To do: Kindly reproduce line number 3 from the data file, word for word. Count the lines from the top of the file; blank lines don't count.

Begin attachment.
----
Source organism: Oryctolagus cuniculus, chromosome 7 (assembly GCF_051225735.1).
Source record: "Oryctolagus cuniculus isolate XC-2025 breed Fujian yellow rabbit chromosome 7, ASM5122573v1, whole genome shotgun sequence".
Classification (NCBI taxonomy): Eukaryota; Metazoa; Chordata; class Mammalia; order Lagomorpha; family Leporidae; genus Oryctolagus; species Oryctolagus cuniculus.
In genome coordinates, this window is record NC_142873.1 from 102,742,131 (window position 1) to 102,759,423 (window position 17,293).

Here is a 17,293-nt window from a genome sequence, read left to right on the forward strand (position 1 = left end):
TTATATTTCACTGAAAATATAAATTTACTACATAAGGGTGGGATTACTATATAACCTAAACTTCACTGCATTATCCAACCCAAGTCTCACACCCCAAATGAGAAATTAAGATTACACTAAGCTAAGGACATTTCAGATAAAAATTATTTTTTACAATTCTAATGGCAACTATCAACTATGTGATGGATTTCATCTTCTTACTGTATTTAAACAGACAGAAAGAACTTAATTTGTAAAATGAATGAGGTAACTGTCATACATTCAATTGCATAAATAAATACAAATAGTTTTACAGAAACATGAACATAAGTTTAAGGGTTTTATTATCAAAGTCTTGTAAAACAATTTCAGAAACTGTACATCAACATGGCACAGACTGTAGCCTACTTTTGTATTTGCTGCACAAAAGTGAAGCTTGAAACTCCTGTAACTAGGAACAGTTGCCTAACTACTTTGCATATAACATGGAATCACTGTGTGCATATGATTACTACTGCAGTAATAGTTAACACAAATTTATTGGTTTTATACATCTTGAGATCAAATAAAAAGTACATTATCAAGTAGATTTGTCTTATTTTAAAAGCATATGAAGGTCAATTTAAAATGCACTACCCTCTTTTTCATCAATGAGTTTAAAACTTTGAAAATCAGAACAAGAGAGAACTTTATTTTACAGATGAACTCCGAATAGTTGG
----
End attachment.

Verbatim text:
Classification (NCBI taxonomy): Eukaryota; Metazoa; Chordata; class Mammalia; order Lagomorpha; family Leporidae; genus Oryctolagus; species Oryctolagus cuniculus.